Marginal productivity theory plays a central role in neoclassical growth theory. It has also been much used in empirical work to identify the factors responsible for growth, for if marginal productivity theory is accepted in its entirety, the contribution of particular factors of production to growth can be derived quite straightforwardly from published statistics.1 With no other theory can it be claimed that the contribution of, for instance, engineers to the growth rate can be measured. However, according to simpliste marginal productivity theory where perfect competition in factor and product markets is assumed, their contribution will be precisely the rate of increase in an economy’s ‘stock’ of engineers, times the share of the National Income which engineers receive. Much skill and ingenuity may be needed to estimate these, because this information may not be published in precisely the form needed for the calculation. However, this kind of calculation is relatively straightforward.
KeywordsProduction Function Capital Accumulation National Income Marginal Product Technical Progress
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- 1.Perhaps the most notable uses of marginal productivity theory to explain past growth are Why Growth Rates Differ: Postwar Experience in Nine Western Countries, by Edward F. Denison, assisted by Jean-Pierre Poullier (Washington, D.C.: Brookings Institution, 1967); and D. W. Jorgensen and Z. Griliches, ‘The explanation of productivity change’, Review of Economic Studies, vol. xxxiv (July 1967).Google Scholar
- 1.This is simply a special case of Euler’s theorem which shows that total product is exhausted when all factors receive their marginal products with all production functions which are homogeneous to the first degree. See, for instance, Joan Robinson, ‘Euler’s theorem and the problem of distribution’, Economic Journal, vol. XLIV (Sep 1934).Google Scholar
- 2.R. M. Solow, ‘Technical change and the aggregate production function’, Review of Economics and Statistics, vol. xxxix (Aug 1957).Google Scholar
- 3.J. R. Hicks, The Theory of Wages (Macmillan, 1932) p. 121. Here he defined technical progress as neutral where it raised the marginal products of labour and capital, the two factors he was considering, in the same proportion. The equivalent assumption with more than two factors is that the marginal product of each factor is increased in the same proportion.Google Scholar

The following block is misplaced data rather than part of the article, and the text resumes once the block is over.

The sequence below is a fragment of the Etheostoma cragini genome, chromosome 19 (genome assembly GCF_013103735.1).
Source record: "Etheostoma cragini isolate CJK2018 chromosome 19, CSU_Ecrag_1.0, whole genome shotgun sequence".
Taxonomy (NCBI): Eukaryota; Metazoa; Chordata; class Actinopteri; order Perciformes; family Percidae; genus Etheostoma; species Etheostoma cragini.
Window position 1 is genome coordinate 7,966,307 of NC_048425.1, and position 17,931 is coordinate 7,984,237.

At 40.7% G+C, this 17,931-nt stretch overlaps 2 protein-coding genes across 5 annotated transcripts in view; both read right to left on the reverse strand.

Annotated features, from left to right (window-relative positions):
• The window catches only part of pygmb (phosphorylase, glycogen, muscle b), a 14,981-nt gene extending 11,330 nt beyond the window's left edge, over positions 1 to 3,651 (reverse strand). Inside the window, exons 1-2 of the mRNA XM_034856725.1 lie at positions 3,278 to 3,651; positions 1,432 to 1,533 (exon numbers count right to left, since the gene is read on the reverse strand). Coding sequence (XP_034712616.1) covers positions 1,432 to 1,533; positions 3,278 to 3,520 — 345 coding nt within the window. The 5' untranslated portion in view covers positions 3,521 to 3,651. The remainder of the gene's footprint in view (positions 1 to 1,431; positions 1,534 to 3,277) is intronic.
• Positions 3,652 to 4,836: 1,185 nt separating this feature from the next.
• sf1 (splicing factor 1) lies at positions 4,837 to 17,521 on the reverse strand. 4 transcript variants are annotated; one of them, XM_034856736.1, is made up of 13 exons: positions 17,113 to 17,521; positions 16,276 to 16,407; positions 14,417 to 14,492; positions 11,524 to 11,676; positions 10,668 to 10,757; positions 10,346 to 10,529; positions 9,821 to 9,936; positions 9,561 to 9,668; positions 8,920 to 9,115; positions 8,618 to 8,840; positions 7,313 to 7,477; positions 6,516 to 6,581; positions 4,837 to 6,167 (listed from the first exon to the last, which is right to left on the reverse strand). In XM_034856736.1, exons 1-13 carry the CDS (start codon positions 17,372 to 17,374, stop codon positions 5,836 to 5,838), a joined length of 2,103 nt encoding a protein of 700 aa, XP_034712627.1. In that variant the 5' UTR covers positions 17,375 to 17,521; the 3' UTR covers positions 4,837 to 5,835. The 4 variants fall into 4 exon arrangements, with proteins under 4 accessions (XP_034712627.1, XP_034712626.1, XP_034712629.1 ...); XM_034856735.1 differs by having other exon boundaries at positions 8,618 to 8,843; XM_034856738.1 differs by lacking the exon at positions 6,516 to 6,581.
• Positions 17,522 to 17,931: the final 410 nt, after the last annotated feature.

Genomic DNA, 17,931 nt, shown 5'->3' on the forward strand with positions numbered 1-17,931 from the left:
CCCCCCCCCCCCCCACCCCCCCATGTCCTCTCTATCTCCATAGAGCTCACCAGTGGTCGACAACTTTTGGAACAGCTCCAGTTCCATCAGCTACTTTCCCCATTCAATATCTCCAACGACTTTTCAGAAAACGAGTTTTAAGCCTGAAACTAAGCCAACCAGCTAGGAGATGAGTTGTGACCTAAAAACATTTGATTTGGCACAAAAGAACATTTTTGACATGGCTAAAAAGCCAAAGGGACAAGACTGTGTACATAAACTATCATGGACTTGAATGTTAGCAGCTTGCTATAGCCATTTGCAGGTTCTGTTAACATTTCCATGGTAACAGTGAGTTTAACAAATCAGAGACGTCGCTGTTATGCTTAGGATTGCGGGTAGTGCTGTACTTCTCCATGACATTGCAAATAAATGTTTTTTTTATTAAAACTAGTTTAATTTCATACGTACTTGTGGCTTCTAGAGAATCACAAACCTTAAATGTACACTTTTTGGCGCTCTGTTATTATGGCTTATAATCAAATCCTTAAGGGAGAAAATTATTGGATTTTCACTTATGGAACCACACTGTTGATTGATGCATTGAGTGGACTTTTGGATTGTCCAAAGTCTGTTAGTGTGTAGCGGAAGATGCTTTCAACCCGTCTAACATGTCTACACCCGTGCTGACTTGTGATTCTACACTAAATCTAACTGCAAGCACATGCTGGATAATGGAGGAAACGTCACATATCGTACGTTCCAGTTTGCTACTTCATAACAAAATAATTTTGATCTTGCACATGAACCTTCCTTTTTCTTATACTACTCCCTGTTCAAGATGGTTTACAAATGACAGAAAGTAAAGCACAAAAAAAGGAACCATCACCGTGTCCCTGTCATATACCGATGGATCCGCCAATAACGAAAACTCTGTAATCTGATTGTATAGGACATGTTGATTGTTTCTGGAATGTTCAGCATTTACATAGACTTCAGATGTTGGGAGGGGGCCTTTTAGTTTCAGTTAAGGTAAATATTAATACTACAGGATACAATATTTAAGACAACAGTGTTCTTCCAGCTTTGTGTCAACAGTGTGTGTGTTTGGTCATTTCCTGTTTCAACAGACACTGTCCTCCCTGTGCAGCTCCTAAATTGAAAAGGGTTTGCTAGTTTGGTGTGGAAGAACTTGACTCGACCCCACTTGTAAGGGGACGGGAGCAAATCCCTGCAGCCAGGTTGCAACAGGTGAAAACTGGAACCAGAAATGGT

- 1.T. R. Malthus, Principles of Politicai Economy (London, 1820) pp. 370, 373-4.Google Scholar
- 2.See, for instance, N. Kaldor, ‘A model of economic growth’, Economic Journal, vol. lxvn (Dec 1957); Joan Robinson, Essays in the Theory of Economic Growth (Macmillan, 1962) n, ‘A model of accumulation’; and K. J. Arrow, ‘The economic implications of learning by doing’, Review of Economic Studies, vol. xxix (June 1962).Google Scholar
- 3.J. R. Hicks, ‘Thoughts on the theory of capital — the Corfu Conference’, Oxford Economic Papers, vol. XII (June 1960).Google Scholar
- 1.See, for instance, P. J. D. Wiles, Price, Cost and Output, 2nd ed. (Blackwell, 1961) appendix to chap. 12; and A. A. Walters, ‘Production and cost functions’, Econometrica, vol. xxxi (Jan-Apr 1963).Google Scholar
- 2.The Cobb-Douglas production function was first formulated independently by Knut Wicksell, Lectures on Political Economy (Routledge & Kegan Paul, 1934;Google Scholar
- 1.The concept of the ‘elasticity of substitution between labour and capital’ was first formulated independently by Hicks, in his Theory of Wages, and Joan Robinson, The Economics of Imperfect Competition (Macmillan, 1933) pp. vii, 330. By Joan Robinson’s definition, σ is ‘the proportionate change in the ratio of the amounts of the factors divided by the proportionate change in the ratio of their marginal physical productivities’. The mathematical derivation of a formula for a is to be found in Hicks, Theory of Wages, pp. 242-5.Google Scholar
- 1.Kenneth J. Arrow, H. B. Chenery, B. Minhas and R. M. Solow, ‘Capital- labour substitution and economic efficiency’, Review of Economics and Statistics, vol. XLHI (Aug 1961); and Murray Brown and J. S. de Cani, ‘Technological change and the distribution of income’, International Economic Review, Vol. iv (Sep 1963).Google Scholar